One commonality of gay life in the 1970s was the ritual telling of coming out stories. Everybody has one. The stories were a natural point of reference for living in the gay world. I would listen to another guy’s story and think, that’s not so bad, or wow you had it rough! Some stories were so devastating as to make the whole room cry and some were funny and surprising. All of them provided a context for what it meant to live the gay experience.

I was mystified at the stories coming from gay Catholics with their matter-of-fact discussion of abuse by priests. I heard these stories during the years I was getting my MFA in Detroit. The repetition of story after story of what must have been horrible childhoods made me, at first, question the veracity of the stories until I was overwhelmed by the sheer volume of priestly experiences. I felt honored, in a sad way, to hear this discussion, as if I were now part of an elite club of secret knowledge. I wasn’t even Catholic and yet I knew the intimate details of what eventually became sensational child abuse scandals thirty years later. Child rape was a way of life in Catholic coming out story after story.  All of this was common knowledge in my circle of Detroit friends. It was almost a joke actually — another aspect of the downtrodden lives of sexual misfits. These gay Catholics seemed to believe they deserved the abuse. It was a contextual standard for the next chapter of a coming out story; insert your priestly experiences here. alterboyssmall

Hearing those stories I could begin to imagine what had happened to Mark Sobota, my eight-year-old, first, best friend who came back from Father Pedantic’s (not the real names) summer camp a different boy than the one who had left. He had been assigned the honor of Father’s ‘favorite’ that summer. Gradually, as I looked back to those awkward memories, a thought became clear: had Mark been raped by this priest? Why, after two weeks at camp, would he reject affection, isolate himself, have a fear of old friends, and act out in anger all the time; it was so unlike him? And, why would he become a priest himself later in life?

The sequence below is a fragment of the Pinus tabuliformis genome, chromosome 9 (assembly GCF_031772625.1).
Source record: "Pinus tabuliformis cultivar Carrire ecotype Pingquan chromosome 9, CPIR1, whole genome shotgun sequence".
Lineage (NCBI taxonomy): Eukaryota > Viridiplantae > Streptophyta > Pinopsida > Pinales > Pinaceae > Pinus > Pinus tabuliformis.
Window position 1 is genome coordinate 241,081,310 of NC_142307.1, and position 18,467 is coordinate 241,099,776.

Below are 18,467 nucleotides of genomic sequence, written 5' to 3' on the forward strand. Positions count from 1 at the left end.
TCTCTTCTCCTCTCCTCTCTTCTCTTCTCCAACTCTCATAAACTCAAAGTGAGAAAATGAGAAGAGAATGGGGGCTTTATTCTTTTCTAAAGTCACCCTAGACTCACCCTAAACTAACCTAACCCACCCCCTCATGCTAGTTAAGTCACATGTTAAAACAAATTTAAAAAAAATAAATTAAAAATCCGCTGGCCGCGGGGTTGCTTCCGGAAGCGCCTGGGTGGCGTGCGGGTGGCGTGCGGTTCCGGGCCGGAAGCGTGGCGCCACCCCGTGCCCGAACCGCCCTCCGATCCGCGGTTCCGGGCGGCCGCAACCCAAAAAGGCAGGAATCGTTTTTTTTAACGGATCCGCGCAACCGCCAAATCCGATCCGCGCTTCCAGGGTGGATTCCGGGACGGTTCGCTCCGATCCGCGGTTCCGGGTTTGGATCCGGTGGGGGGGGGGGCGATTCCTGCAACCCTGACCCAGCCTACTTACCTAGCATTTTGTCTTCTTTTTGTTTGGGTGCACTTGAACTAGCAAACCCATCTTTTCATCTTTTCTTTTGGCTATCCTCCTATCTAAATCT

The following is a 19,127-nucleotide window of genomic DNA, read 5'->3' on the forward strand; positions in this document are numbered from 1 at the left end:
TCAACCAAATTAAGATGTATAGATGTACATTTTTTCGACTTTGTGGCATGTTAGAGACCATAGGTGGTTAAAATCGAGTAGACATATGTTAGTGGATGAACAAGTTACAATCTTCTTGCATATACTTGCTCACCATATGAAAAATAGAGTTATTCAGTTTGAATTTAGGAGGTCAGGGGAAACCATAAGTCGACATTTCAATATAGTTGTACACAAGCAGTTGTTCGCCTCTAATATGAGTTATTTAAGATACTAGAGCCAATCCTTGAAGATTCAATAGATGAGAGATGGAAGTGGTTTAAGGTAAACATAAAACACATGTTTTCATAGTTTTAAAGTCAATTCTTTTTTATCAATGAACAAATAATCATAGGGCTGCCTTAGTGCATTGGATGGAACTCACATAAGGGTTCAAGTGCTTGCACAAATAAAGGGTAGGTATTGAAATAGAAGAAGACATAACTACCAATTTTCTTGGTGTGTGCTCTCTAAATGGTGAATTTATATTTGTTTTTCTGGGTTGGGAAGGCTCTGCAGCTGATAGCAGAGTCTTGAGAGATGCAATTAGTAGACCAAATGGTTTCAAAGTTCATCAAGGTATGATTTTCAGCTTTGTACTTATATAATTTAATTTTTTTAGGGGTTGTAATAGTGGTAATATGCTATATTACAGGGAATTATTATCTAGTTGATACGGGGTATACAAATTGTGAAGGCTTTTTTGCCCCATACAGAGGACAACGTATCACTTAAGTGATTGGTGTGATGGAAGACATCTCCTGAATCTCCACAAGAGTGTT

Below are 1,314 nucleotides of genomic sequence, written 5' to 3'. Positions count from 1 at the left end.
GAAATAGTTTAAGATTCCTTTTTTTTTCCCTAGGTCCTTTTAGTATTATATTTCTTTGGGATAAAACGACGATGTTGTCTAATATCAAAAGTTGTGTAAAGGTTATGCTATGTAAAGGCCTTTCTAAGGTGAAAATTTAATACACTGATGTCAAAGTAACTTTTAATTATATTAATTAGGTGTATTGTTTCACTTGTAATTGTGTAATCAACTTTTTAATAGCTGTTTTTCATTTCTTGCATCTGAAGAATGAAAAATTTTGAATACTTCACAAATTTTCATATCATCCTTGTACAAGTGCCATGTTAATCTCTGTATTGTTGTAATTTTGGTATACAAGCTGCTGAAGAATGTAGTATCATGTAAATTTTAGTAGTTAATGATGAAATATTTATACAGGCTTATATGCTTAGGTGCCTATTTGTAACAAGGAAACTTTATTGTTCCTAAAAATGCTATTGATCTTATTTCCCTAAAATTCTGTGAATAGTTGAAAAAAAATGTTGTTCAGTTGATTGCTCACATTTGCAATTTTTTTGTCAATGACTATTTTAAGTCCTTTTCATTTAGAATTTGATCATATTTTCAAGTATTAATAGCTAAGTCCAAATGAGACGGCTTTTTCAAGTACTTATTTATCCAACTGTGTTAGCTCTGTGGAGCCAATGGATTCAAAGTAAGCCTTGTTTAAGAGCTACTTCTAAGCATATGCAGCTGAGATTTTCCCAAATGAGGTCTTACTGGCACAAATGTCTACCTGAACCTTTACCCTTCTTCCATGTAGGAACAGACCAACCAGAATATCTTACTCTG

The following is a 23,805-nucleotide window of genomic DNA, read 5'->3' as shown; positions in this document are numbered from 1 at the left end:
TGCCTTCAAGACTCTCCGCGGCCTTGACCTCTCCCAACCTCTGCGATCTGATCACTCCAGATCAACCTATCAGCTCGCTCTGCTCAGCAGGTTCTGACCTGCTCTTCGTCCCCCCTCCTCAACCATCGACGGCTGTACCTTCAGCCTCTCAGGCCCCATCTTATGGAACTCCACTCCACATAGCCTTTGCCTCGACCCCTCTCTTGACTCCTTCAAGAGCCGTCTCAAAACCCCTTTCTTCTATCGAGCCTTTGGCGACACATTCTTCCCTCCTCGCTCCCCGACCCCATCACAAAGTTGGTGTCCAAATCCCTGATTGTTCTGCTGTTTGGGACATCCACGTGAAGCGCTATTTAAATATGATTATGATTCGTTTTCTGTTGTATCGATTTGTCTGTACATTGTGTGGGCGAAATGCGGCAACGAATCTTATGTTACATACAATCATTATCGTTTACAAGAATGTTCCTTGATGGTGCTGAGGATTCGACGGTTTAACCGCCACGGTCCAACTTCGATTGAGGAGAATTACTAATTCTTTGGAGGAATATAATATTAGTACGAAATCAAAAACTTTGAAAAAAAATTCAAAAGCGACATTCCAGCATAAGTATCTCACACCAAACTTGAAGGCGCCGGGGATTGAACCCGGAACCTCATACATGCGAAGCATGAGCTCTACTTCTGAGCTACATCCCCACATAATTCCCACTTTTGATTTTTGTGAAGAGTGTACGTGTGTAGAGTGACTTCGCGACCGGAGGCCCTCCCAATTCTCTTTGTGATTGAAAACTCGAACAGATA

A grad-school friend of mine, David, wanted to be a priest very badly and yet, because he would not deny his sexuality, he was excluded. I watched him struggle year after year as other, less-honest gay men were taken into the training program. They had no problem stretching the veracity of their sacred vows. David had integrity while they did not, yet they got the job and he did not. Secrets are required to become a priest? I guess if your duties involve shuffling unveiled pedophiles from parish to parish, secrets might just be an essential requirement for the job.

If your dog can take you on faith alone, while theological bureaucrats require you to lie and even turn away those who are truthful, then you have to wonder who has the better moral code? It makes me want to put on my existential face and ask: “Really, where are our lives going and why?”

 

This is an adaptation of a chapter from Billy’s Moral Adventures, Featuring Serious Emotions Such as Those Brought on by Death, soon to be published. Text copyright © 2016 William W. O’Donnell